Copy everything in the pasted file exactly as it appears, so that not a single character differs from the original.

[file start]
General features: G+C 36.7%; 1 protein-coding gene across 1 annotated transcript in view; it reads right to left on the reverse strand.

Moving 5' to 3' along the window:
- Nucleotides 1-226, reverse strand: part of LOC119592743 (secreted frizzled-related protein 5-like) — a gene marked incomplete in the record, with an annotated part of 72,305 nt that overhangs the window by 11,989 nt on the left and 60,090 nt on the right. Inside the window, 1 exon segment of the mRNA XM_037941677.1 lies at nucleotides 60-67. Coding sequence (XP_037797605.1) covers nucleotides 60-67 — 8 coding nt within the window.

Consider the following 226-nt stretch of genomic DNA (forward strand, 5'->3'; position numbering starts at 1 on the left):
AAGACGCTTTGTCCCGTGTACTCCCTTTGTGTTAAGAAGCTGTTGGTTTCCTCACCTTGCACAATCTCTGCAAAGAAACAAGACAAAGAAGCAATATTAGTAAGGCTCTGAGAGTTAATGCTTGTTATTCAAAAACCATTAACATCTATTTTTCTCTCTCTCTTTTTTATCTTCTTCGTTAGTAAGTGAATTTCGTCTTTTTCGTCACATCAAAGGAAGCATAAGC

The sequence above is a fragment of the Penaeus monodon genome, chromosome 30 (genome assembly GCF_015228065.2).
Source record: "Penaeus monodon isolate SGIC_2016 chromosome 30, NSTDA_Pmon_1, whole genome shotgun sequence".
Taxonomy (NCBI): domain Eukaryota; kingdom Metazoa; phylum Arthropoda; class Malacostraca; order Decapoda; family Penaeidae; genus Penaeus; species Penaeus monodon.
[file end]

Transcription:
General features: G+C 36.7%; 1 protein-coding gene across 1 annotated transcript in view; it reads right to left on the reverse strand.

Moving 5' to 3' along the window:
- Nucleotides 1-226, reverse strand: part of LOC119592743 (secreted frizzled-related protein 5-like) — a gene marked incomplete in the record, with an annotated part of 72,305 nt that overhangs the window by 11,989 nt on the left and 60,090 nt on the right. Inside the window, 1 exon segment of the mRNA XM_037941677.1 lies at nucleotides 60-67. Coding sequence (XP_037797605.1) covers nucleotides 60-67 — 8 coding nt within the window.

Consider the following 226-nt stretch of genomic DNA (forward strand, 5'->3'; position numbering starts at 1 on the left):
AAGACGCTTTGTCCCGTGTACTCCCTTTGTGTTAAGAAGCTGTTGGTTTCCTCACCTTGCACAATCTCTGCAAAGAAACAAGACAAAGAAGCAATATTAGTAAGGCTCTGAGAGTTAATGCTTGTTATTCAAAAACCATTAACATCTATTTTTCTCTCTCTCTTTTTTATCTTCTTCGTTAGTAAGTGAATTTCGTCTTTTTCGTCACATCAAAGGAAGCATAAGC

The sequence above is a fragment of the Penaeus monodon genome, chromosome 30 (genome assembly GCF_015228065.2).
Source record: "Penaeus monodon isolate SGIC_2016 chromosome 30, NSTDA_Pmon_1, whole genome shotgun sequence".
Taxonomy (NCBI): domain Eukaryota; kingdom Metazoa; phylum Arthropoda; class Malacostraca; order Decapoda; family Penaeidae; genus Penaeus; species Penaeus monodon.